1:03 and change swim time - UGH!  Moving on! 

 Photo Credit: Rebecca Lee

I grabbed my Rudy Project sunglasses, shoved them into my top and I was off on the bike!  I was already worried about the very famous screaming descent that comes about 15 miles into the Lake Placid bike course that is hard to stomach in the best of weather, let alone a thunder storm.  I just kept hoping we would get lucky and it wouldn't be a torrential downpour during that section.

 Photo Credit: Rebecca Lee

My bike felt great and I was focused on hitting my numbers and getting in my Powerbar Perform right away on the bike! My Coeur Sports kit felt spectacular and I was excited about the day to come.  The hard rain began just before the descent and I gave myself a serious pep talk about how the race wasn't going to be won or lost on this section, but that I couldn't be afraid as that would just cause me to brake hard or erradically and that would only be MORE dangerous.  I knew I had to stay smooth, confident and trust my bike handling skills while silently praying for safety for me and the other racers.  At times, the rain pelting my arms and legs while heading down hill felt like a thousand bees stinging my body and all I could think was "we do this for fun, no really, this is what we call fun!"  It was laughable! 
 Photo Credit: Rebecca Lee

The course here is spectacularly beautiful (when you could see it between downpours) and my family was out at many turns cheering me on and helping me to not feel so alone!  I passed a few girls and kept tabs on the distances when we would do the out and back sections.  It kept my mind interested and I just focused on riding my race and doing my best! I was pretty surprised to hit T2 with reports I was in second from Mike Reilly over the loud speaker.  My legs felt a little toasty those last few hills into town with a nice headwind for all of us so I was interested to see if they were going to come around for the run.  

Final Bike Time: 5:18 - Fastest bike split of the day

 Photo Credit: Kelly Burns Gallagher

Running out of T2 in second is definitely new to me as I am used to being MUCH farther back!  It was a nice feeling, but with the way my legs were feeling it was hard to even crack a smile in mile one.  I knew from the very start it was going to be a tough day and every single mile was going to require complete focus.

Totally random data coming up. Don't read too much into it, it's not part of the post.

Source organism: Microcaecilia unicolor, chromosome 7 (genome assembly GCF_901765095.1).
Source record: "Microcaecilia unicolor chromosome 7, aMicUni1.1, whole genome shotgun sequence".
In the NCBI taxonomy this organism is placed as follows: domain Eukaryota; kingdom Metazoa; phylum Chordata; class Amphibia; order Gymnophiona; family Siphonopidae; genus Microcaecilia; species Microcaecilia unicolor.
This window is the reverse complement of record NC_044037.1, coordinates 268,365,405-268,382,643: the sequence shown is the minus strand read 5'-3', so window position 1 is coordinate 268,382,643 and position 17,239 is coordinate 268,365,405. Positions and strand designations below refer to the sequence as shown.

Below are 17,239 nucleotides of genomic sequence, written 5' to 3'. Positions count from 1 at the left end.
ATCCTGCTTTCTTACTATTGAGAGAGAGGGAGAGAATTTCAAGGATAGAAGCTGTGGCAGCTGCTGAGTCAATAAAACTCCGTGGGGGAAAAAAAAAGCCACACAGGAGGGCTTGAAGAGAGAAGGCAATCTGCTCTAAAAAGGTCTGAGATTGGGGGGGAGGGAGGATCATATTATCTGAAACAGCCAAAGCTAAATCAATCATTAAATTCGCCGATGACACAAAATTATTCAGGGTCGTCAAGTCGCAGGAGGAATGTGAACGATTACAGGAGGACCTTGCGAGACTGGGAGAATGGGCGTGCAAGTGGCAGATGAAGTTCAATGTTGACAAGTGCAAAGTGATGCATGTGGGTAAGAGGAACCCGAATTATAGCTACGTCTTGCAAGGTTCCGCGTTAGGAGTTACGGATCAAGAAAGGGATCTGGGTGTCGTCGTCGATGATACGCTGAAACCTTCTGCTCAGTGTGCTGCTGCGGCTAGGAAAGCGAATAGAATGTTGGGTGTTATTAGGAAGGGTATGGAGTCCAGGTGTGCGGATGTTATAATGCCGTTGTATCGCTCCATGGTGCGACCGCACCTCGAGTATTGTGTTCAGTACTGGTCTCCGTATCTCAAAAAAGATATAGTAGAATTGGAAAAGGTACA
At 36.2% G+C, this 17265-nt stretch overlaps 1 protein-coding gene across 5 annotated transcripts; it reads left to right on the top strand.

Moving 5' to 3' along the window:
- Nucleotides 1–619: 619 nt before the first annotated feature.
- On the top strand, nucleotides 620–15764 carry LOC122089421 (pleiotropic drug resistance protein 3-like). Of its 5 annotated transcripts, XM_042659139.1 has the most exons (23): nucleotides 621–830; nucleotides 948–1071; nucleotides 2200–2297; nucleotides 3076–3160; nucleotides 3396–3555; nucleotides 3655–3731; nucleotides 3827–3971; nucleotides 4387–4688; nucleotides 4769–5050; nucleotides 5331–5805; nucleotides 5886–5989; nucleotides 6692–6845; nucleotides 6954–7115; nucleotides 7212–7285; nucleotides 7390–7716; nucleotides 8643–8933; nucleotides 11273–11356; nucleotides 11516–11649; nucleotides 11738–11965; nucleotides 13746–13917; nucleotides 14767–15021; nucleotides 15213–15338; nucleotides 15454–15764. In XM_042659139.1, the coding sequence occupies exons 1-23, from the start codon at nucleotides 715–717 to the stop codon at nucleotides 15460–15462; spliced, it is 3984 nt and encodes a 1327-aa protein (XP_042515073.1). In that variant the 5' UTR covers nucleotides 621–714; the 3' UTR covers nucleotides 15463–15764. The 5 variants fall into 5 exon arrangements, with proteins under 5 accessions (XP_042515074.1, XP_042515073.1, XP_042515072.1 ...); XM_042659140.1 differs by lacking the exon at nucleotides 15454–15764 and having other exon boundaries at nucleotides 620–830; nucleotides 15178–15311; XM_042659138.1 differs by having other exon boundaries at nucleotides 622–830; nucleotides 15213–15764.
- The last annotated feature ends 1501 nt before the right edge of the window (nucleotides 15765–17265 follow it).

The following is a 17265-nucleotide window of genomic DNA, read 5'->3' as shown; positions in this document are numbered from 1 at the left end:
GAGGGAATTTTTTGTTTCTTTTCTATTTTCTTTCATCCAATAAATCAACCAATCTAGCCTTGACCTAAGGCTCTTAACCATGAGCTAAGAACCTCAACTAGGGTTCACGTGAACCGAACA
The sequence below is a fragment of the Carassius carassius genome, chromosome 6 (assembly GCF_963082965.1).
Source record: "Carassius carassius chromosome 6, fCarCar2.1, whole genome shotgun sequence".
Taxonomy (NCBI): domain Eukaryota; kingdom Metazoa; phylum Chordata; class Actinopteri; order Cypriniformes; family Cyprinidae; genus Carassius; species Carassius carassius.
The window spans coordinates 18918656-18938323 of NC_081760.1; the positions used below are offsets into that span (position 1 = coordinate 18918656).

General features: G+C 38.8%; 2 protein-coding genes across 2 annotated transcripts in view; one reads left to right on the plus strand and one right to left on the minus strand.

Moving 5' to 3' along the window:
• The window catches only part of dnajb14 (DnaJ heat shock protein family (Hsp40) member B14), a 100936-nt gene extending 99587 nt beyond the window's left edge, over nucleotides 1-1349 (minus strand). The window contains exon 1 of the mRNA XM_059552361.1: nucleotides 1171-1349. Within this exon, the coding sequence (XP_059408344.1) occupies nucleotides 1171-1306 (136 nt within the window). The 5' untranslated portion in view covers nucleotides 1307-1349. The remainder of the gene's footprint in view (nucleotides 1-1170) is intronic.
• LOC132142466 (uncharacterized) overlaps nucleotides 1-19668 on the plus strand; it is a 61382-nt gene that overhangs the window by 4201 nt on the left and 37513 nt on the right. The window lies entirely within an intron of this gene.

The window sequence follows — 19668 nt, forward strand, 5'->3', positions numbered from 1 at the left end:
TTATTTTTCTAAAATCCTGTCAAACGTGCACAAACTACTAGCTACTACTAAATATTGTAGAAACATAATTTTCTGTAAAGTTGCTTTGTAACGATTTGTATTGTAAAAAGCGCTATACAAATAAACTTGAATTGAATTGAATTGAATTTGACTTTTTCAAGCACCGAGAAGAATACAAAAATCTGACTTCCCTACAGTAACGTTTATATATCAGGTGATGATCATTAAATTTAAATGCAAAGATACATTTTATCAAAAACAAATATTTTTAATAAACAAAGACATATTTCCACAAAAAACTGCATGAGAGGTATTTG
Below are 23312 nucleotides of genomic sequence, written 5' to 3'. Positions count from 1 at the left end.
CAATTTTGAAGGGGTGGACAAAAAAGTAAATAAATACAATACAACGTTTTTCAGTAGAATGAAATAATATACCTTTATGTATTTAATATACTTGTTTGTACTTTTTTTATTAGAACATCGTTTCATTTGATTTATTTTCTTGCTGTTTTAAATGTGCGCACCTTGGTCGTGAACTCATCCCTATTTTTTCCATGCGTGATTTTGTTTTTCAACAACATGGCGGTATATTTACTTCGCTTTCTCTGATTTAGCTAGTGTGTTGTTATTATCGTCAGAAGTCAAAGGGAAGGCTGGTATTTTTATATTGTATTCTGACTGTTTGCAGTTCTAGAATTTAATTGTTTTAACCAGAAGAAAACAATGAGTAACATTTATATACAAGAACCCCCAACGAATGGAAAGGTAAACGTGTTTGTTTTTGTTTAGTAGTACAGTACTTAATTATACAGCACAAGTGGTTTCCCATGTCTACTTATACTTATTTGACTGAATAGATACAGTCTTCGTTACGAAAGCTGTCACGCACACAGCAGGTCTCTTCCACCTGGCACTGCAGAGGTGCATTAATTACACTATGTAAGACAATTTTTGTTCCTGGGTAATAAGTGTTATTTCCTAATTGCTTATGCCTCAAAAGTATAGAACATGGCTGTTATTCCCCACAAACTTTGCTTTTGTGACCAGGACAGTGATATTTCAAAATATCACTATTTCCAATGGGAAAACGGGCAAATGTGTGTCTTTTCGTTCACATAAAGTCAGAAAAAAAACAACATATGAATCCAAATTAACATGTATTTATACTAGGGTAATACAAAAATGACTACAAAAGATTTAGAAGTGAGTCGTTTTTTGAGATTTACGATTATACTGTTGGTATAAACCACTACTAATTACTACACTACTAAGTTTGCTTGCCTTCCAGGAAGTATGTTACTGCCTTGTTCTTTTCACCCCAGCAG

Photo Credit: Rebecca Lee

Hearing the cheers on the course was just spectacular.  There were friends, family and people who didn't know me, but cheered me on just for having my own biker!!   It was just awesome!  I so wished I felt better so I could look up a little more and acknowledge the support.  It was just going to be one of those days so I watched my heart rate, worried about the factors I could control and tried not to think too much about the pain.  Splits out of T2 from my coach let me know I was around five and a half minutes back from Amber, but I knew my best bet was to run my own race and if I pulled her in, then I did.  Twenty-six miles is a long way and the quickest way to blow up is to go out too hard in the beginning and try to run someone down right away.  Patience in Ironman is KEY! I also wasn't feeling like my usual self on the run, so it was about managing what I could do and not worrying too much about anyone else at that point.  You have to control the controllables! 

The miles ticked off and I counted, sang songs, stayed focused on my biker (who was fabulous by the way) and just tried to keep grinding it out bringing up my heart rate little by little.   Along river road (the flat section out and back), I had some amazing support where there is no spectator access) via these signs from my family!!  How lucky am I!

I almost cried when I saw these and the love and heart that went into the making of each one.  To have this kind of support is what makes races possible for athletes and allows you to dig deeper than you thought you ever could when the going gets really difficult.  I know I am the luckiest girl in the world for the gifts I've been given, and the people in my life are one huge part of why I can achieve my dreams.  There were times when I wondered if this was the worst I have ever felt in a race, but then I remembered Ironman Texas at 105 degrees and decided this was close, but not quite that bad.  

The climb back into town I was barely moving, but the cheers brought me through those tough spots and all I had was an out and back one mile before I could head home.  When I saw my coach, he said "ALL THE WAY TO THE LINE" and I knew Lisa was hot on my heels so I couldn't let up one inch.  Thoughts of running down Amber left me about mile 20, now it was all about getting to the finish line without collapsing.  

 Photo Credit: Rebecca Lee

The oval was the most welcoming sight ever!  Through the rain, cold, humidity, heat, sun, grimy haze, I could see the finish line within reach.  I was so happy to have second place locked up once and for all on a challenging day. 
The crowd support on this race is just wonderful!  High fives for all! 

Final Run Time: 3:10
Arms raised, it is always a Blessing to cross the finish line safe and sound.  

None of this would have been possible without my support crew pictured above of Sam, Alyssa, Robert, Deb and Kyle.  In addition, my coach Jesse, with QT2, is the total brains behind this outfit.  He's brought me farther than I ever realized was possible.  I am incredibly grateful for my family, friends and sponsors - Ultragrain, Coeur Sports, Rudy Project, NormaTec Recovery, Powerbar, QT2 Systems, Fuelbelt, Biotta and Top Gear Bicycle Shop
This race was dedicated to my special friend and teammate Stephanie who has had the toughest year I could imagine and still manages to trust that the plan for her is the right one.  She never falters, never waivers in her faith and I know she is one of the strongest individuals in the sport who will come back and take this next year by storm.  I'll be rooting for you all the way Steph.  Thanks for inspiring me to be a better person and athlete.
What's up next?  Well, you'll have to wait and see now, won't you!